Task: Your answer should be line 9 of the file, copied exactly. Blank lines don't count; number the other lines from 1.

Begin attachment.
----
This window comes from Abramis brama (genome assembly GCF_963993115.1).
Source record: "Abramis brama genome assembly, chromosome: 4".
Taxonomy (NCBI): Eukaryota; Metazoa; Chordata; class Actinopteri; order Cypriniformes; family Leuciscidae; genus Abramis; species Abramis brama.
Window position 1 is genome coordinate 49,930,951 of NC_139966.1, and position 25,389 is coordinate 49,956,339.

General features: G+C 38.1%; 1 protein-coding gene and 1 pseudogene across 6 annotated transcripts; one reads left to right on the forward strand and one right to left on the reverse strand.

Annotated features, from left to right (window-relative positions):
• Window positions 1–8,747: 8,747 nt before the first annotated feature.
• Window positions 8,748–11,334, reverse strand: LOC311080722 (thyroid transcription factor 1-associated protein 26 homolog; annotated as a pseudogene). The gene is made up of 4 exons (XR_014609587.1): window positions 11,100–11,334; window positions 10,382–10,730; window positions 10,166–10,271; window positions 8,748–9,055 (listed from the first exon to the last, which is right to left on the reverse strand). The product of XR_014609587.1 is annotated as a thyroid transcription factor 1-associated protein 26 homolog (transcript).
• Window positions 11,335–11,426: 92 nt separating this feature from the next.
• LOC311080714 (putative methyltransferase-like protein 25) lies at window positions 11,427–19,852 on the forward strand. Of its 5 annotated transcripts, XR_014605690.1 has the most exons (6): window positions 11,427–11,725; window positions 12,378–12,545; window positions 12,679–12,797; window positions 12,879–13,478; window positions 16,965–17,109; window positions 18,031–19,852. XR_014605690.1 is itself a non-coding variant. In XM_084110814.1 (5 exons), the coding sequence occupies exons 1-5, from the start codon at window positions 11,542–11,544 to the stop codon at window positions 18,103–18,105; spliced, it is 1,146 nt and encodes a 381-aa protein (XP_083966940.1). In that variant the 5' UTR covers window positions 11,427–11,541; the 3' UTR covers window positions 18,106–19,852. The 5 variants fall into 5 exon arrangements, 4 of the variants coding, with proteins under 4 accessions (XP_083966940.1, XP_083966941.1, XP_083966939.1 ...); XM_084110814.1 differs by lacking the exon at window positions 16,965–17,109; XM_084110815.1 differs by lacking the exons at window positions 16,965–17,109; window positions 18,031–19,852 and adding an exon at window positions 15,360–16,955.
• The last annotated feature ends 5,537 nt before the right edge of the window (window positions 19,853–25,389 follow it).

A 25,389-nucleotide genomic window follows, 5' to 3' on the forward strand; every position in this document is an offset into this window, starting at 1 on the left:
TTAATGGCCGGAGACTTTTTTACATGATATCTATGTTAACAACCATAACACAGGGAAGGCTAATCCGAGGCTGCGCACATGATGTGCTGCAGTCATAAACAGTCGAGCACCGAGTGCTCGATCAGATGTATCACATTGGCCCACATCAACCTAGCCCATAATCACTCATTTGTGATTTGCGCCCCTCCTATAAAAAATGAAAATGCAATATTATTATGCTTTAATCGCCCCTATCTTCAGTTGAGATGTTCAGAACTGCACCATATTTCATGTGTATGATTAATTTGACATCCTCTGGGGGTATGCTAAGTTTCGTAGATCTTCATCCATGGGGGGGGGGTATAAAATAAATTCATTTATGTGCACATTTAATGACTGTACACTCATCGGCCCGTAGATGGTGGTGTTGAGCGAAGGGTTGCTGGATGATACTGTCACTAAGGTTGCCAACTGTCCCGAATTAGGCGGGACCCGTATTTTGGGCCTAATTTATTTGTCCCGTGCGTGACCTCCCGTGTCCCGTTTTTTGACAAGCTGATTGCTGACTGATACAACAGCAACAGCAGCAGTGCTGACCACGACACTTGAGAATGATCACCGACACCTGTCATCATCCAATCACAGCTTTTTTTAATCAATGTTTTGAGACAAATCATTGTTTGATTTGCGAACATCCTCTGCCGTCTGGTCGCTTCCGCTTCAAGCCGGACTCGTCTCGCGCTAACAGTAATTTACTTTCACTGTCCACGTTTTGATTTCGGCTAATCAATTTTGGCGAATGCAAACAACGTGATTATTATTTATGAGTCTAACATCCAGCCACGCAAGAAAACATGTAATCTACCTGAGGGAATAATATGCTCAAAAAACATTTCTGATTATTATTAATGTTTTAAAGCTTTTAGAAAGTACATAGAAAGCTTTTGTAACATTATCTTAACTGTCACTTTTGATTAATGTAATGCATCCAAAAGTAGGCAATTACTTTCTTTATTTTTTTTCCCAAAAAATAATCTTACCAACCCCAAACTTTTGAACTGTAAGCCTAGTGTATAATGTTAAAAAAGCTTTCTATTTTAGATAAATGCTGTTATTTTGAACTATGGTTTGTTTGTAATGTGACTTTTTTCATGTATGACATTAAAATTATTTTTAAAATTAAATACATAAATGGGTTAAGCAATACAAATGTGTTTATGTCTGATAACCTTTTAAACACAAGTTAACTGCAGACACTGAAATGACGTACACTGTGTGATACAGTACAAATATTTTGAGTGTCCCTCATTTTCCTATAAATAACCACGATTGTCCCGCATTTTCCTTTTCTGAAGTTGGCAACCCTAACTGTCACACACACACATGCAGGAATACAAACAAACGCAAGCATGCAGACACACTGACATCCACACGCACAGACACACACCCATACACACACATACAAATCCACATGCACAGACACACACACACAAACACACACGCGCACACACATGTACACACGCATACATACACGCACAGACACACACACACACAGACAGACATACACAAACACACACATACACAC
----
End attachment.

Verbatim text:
• Window positions 11,335–11,426: 92 nt separating this feature from the next.